Inclusion, in a global context, needs to consider cross border cultural issues. Often, we tend to look at inclusion within the narrow confines of a particular country. As an example, in the US, we would look at things such as gender diversity, ethnic diversity, [inaudible], those with veteran status, and it works well within the US. Now, if that same context or principles applied in different countries, it may not work and may or may well be very different. In fact, it will be very different. When we talk and preach about inclusion, diversity, we must bear in mind that people can judge whether our efforts are genuine or otherwise. So, it’s not just a public relations exercise, it’s something that would actually go to the very heart of engagement levels in an organization.

I would conclude here by talking about what I see to be prerequisites of leadership traits in a global context. The first is awareness. My awareness, I mean, being aware of the global context in the real sense. What’s happening around? How do people from different countries react or relate to things? How do we, as leaders, relate to them in turn, to those differences in turn? We must be open, and in a sense, tolerant to different views and approaches we will often go in. That’s, I think, a very natural tendency with a particular bias. We must recognize that we are going into something and going regionally going to things with a particular bias.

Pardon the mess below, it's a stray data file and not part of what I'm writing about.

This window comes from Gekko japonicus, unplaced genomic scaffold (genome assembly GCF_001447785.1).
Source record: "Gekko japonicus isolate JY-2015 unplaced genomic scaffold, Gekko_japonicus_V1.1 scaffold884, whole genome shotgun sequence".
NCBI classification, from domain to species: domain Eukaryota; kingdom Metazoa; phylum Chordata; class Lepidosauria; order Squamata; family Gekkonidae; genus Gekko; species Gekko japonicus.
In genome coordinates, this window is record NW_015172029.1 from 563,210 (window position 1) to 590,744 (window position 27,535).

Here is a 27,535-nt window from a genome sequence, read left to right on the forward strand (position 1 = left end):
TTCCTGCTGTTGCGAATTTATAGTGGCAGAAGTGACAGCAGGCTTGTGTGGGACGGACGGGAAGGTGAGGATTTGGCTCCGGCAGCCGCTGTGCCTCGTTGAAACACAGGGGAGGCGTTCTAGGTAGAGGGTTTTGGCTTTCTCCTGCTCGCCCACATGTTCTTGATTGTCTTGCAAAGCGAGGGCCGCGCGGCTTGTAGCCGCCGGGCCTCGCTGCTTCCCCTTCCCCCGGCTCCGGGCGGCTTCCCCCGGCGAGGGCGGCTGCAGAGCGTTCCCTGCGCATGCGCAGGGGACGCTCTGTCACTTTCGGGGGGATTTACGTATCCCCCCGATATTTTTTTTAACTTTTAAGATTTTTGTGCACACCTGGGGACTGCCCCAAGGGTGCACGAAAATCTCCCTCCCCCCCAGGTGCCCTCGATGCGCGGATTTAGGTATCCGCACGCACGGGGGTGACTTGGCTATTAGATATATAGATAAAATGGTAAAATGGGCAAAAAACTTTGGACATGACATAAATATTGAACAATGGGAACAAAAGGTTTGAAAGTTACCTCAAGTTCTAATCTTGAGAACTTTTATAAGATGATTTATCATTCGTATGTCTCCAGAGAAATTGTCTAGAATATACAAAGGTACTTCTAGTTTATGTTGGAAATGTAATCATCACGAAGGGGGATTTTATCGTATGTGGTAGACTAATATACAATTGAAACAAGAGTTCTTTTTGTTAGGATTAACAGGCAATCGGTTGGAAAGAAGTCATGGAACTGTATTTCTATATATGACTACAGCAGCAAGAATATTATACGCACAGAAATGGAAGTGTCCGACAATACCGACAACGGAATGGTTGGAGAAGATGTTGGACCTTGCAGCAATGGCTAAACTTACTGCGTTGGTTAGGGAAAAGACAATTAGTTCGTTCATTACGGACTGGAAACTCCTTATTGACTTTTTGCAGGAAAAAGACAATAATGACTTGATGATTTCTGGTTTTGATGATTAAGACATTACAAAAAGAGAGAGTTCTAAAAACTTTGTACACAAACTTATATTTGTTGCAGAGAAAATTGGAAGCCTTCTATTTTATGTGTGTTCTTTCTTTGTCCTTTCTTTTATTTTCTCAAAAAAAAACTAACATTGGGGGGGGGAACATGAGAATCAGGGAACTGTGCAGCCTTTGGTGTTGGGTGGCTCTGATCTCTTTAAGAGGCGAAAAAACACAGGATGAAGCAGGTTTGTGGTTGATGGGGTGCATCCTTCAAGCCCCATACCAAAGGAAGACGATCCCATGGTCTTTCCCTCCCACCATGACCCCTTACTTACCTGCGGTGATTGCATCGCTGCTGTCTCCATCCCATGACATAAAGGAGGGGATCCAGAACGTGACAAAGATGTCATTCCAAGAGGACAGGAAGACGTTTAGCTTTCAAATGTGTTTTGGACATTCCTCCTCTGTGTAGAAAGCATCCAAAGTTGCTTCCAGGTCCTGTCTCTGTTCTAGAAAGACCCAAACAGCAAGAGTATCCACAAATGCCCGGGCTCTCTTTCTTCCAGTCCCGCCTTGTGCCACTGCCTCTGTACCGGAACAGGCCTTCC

Once we have that recognition, I think it’s easier for us, as leaders, to be able to look at different vantage points. Often, it’s not a case of having to make one decision or go one way because we need to balance it in different needs, and come up with a solution that works best and is inclusive of different contexts. I think, as leaders, particularly in a global context, there must be a keen sense of learning—we must have a keen sense of learning rather. By that, it’s about keeping up to date with current events, anything in a part of this reading, this social media, which we have to, certainly in this time and age, be aware of what’s happening around us. I think another important facet is that there has to be a genuine desire to enhance engagement levels of the people.

Finally, I’d say that change is ever present. As leaders, we must take the lead to evolve constantly. Setting who we were 20 years ago is not who we are today, and will not be who we are in 20 years time. Ladies and gentlemen, thank you. I hope that you would have some interaction based on what I’ve shared here. Thank you very much.